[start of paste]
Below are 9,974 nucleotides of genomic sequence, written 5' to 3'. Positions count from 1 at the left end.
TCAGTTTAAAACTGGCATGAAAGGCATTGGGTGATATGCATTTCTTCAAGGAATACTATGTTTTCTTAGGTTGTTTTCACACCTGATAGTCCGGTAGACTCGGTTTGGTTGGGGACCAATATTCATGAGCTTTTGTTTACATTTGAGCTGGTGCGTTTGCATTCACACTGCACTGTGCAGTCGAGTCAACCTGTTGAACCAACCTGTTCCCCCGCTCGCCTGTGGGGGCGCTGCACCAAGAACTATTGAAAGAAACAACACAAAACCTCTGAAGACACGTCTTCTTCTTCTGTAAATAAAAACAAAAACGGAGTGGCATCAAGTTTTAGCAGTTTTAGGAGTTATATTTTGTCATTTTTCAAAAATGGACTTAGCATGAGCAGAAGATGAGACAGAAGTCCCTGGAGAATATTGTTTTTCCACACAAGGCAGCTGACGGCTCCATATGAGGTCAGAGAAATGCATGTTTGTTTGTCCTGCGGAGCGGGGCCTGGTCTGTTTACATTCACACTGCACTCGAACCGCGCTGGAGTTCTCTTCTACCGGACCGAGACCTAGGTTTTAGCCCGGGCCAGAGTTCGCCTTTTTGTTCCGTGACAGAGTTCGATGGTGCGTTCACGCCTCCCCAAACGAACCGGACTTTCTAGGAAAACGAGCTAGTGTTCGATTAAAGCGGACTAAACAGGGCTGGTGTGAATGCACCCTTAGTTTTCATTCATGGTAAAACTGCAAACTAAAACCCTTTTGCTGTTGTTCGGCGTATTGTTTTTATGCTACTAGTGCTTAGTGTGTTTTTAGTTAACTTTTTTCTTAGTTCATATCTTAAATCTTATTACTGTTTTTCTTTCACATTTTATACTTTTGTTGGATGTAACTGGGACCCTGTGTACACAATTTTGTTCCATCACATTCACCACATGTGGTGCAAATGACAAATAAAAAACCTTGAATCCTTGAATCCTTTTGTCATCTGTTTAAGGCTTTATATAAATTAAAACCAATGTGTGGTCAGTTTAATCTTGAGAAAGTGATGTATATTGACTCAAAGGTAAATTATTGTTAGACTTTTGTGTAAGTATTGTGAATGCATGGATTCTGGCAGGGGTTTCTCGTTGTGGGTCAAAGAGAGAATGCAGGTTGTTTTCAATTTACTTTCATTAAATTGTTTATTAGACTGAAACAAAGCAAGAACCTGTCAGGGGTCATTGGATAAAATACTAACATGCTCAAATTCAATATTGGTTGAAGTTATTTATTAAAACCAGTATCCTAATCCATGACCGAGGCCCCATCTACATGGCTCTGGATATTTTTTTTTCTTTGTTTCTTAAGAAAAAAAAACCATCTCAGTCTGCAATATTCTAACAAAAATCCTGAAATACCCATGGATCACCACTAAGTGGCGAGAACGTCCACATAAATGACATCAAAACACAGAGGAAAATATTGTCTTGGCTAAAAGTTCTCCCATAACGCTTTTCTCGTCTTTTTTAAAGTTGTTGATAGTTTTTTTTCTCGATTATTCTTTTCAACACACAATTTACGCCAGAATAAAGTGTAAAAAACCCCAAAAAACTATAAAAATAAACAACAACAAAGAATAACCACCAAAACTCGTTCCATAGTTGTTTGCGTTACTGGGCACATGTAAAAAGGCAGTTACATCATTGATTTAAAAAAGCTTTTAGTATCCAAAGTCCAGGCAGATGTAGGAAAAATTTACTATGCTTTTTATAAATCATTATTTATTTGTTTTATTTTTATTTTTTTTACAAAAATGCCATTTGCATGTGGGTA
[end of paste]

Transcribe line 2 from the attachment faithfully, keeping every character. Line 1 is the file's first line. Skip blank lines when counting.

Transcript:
TCAGTTTAAAACTGGCATGAAAGGCATTGGGTGATATGCATTTCTTCAAGGAATACTATGTTTTCTTAGGTTGTTTTCACACCTGATAGTCCGGTAGACTCGGTTTGGTTGGGGACCAATATTCATGAGCTTTTGTTTACATTTGAGCTGGTGCGTTTGCATTCACACTGCACTGTGCAGTCGAGTCAACCTGTTGAACCAACCTGTTCCCCCGCTCGCCTGTGGGGGCGCTGCACCAAGAACTATTGAAAGAAACAACACAAAACCTCTGAAGACACGTCTTCTTCTTCTGTAAATAAAAACAAAAACGGAGTGGCATCAAGTTTTAGCAGTTTTAGGAGTTATATTTTGTCATTTTTCAAAAATGGACTTAGCATGAGCAGAAGATGAGACAGAAGTCCCTGGAGAATATTGTTTTTCCACACAAGGCAGCTGACGGCTCCATATGAGGTCAGAGAAATGCATGTTTGTTTGTCCTGCGGAGCGGGGCCTGGTCTGTTTACATTCACACTGCACTCGAACCGCGCTGGAGTTCTCTTCTACCGGACCGAGACCTAGGTTTTAGCCCGGGCCAGAGTTCGCCTTTTTGTTCCGTGACAGAGTTCGATGGTGCGTTCACGCCTCCCCAAACGAACCGGACTTTCTAGGAAAACGAGCTAGTGTTCGATTAAAGCGGACTAAACAGGGCTGGTGTGAATGCACCCTTAGTTTTCATTCATGGTAAAACTGCAAACTAAAACCCTTTTGCTGTTGTTCGGCGTATTGTTTTTATGCTACTAGTGCTTAGTGTGTTTTTAGTTAACTTTTTTCTTAGTTCATATCTTAAATCTTATTACTGTTTTTCTTTCACATTTTATACTTTTGTTGGATGTAACTGGGACCCTGTGTACACAATTTTGTTCCATCACATTCACCACATGTGGTGCAAATGACAAATAAAAAACCTTGAATCCTTGAATCCTTTTGTCATCTGTTTAAGGCTTTATATAAATTAAAACCAATGTGTGGTCAGTTTAATCTTGAGAAAGTGATGTATATTGACTCAAAGGTAAATTATTGTTAGACTTTTGTGTAAGTATTGTGAATGCATGGATTCTGGCAGGGGTTTCTCGTTGTGGGTCAAAGAGAGAATGCAGGTTGTTTTCAATTTACTTTCATTAAATTGTTTATTAGACTGAAACAAAGCAAGAACCTGTCAGGGGTCATTGGATAAAATACTAACATGCTCAAATTCAATATTGGTTGAAGTTATTTATTAAAACCAGTATCCTAATCCATGACCGAGGCCCCATCTACATGGCTCTGGATATTTTTTTTTCTTTGTTTCTTAAGAAAAAAAAACCATCTCAGTCTGCAATATTCTAACAAAAATCCTGAAATACCCATGGATCACCACTAAGTGGCGAGAACGTCCACATAAATGACATCAAAACACAGAGGAAAATATTGTCTTGGCTAAAAGTTCTCCCATAACGCTTTTCTCGTCTTTTTTAAAGTTGTTGATAGTTTTTTTTCTCGATTATTCTTTTCAACACACAATTTACGCCAGAATAAAGTGTAAAAAACCCCAAAAAACTATAAAAATAAACAACAACAAAGAATAACCACCAAAACTCGTTCCATAGTTGTTTGCGTTACTGGGCACATGTAAAAAGGCAGTTACATCATTGATTTAAAAAAGCTTTTAGTATCCAAAGTCCAGGCAGATGTAGGAAAAATTTACTATGCTTTTTATAAATCATTATTTATTTGTTTTATTTTTATTTTTTTTACAAAAATGCCATTTGCATGTGGGTA